Thinking Anglicans

Libby Lane to be next Bishop of Derby

Press release from Number 10

Queen approves nomination of Bishop of Derby
The Queen has approved the nomination of The Right Reverend Elizabeth (Libby) Jane Holden Lane for election as Bishop of Derby.

Published 18 December 2018
From: Prime Minister’s Office, 10 Downing Street

The Queen has approved the nomination of The Right Reverend Elizabeth (Libby) Jane Holden Lane, MA (Oxon), Suffragan Bishop of Stockport, for election as Bishop of Derby in succession to The Right Reverend Alastair Llewellyn John Redfern, MA, PhD, following his resignation on the 31st August 2018.

More details are on the Derby diocesan website: Bishop Libby Lane named as next Bishop of Derby.

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Will Richards
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Will Richards

Obviously Oliver O’Donovan’s report on episcopal appointments is having a decisive impact on the CNC. Not.

Janet Fife
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Janet Fife

This is good news and I hope Libby will have a very happy ministry in Derby; and that the diocese will prosper under her leadership. I know this is a side issue, but I note she says, “I want to lead a church in Derbyshire where people find hope because they know they are loved by God in Christ, and I pray that hope sets us free to live our lives in ways that bring change for good.” Which is undoubtedly a good aim to have. However, the phrase ‘by God in Christ’ (or through God in Christ, or whatever)… Read more »

Stanley Monkhouse
Guest

Indeed. There are a number of jargon phrases that make no sense to me, or that sound sanctimonious. What do they sound like to the unchurched? “in the unity of the Holy Spirit” seems to me to contradict trinitrian doctrine. We “seek to …” is pure Hyacinth Bucket. An interesting comment from a Derbyshire clergyman: “I read Lane’s plans for the diocese and my heart is already sinking at all the bxxxxy initiatives that will be dumped on us”. Concerning mutual flourishing, it’ll be interesting to see what happens with both bishops female. Under the last administration, four benefices “rescinded”… Read more »

David Richards
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David Richards

Not exactly an auspicious sign that mutual flourishing can be proactively nurtured in Derby Diocese!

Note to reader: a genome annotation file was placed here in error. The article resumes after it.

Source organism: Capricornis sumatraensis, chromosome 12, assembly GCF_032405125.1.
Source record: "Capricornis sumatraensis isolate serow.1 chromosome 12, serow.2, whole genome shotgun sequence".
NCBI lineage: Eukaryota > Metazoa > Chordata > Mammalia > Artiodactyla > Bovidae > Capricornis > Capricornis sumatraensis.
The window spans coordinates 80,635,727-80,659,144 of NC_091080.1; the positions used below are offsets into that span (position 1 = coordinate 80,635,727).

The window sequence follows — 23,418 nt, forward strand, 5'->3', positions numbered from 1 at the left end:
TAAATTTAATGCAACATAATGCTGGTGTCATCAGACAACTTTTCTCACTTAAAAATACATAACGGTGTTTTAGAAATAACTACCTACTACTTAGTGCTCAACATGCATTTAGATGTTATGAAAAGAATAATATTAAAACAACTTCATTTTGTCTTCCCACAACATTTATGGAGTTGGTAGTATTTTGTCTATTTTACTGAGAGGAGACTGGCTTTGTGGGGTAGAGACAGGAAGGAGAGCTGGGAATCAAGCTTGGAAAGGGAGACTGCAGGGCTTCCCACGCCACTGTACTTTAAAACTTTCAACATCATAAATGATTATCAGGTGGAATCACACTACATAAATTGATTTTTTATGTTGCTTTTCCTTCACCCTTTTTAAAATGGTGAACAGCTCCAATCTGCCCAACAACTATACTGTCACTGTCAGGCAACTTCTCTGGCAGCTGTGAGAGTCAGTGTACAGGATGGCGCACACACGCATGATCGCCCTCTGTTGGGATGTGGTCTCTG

Peter Capon
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Peter Capon

Why on earth not? Libby Lane and Philip North have shared platforms, for example here in Manchester, and together promoted mutual flourishing.

Father David
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Father David

I suppose that the new Derby will leapfrog Blackburn, Manchester, Bath and Wells et al into the House of Lords. Still, it is the season when we sing about Lords a leaping! Derby will now join up with London, Newcastle, Gloucester and Bristol thus becoming FIVE FEMALE EPISCOPAL RINGS in the Upper House.

Rowland Wateridge
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Rowland Wateridge

No leapfrogging in the case of the Bishop of London, nor did she join any queue. She is there as of right by virtue of her office.

Charles Read
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Charles Read

With regard to comments about ‘mutual flourishing’ – nobody moans about dioceses like mine with an entirely male episcopal line up. We always said that when a diocese had a totally female team of bishops people would make these kind of complaints! Better to look instead to the qualities of the person appointed. And yes, she will go straight to the Lords as the Church decided when we set up the process for having women bishops.

T Pott
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T Pott

I don’t think she will go straight to the Lords. There is no vacancy. As Father David says she will leap frog gentlemen bishops to the front of the queue, but will not displace any male bishop already in the Lords. I think Bishop Forster of Chester is due to retire early in 2020 so she will be in the Lords by then, unless a sooner vacancy arises.

This was a decision of Parliament rather than the Church, per se, and applies to any vacancy other than Canterbury, York, London, Durham and Winchester, until 2025.

Anthony Archer
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Anthony Archer

The Church played a significant part in the debates in the House of Lords on this time-limited provision, especially ++Rowan. Indeed he asked for the amendment to the Bishoprics Act 1878. It was never possible for the General Synod to legislate by Measure on the point (otherwise it could have added it to the Bishops and Priests (Consecration and Ordination of Women) Measure 2014), as it had to do with writs of summons (ask a parliamentary counsel!). As T Pott states, the Lords Spiritual (Women) Act 2015 provides that, for a period of 10 years from May 2015, in the… Read more »

Simon Kershaw
Admin

Norwich (Graham James) has already finished his public ministry and will retire “in early 2019”. https://www.dioceseofnorwich.org/article?id=3728. Since Bishop Libby will not be enthroned until after Easter, she probably will go straight to the Lords. I guess it depends on when her election to Derby is confirmed.

Father Michael
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Father Michael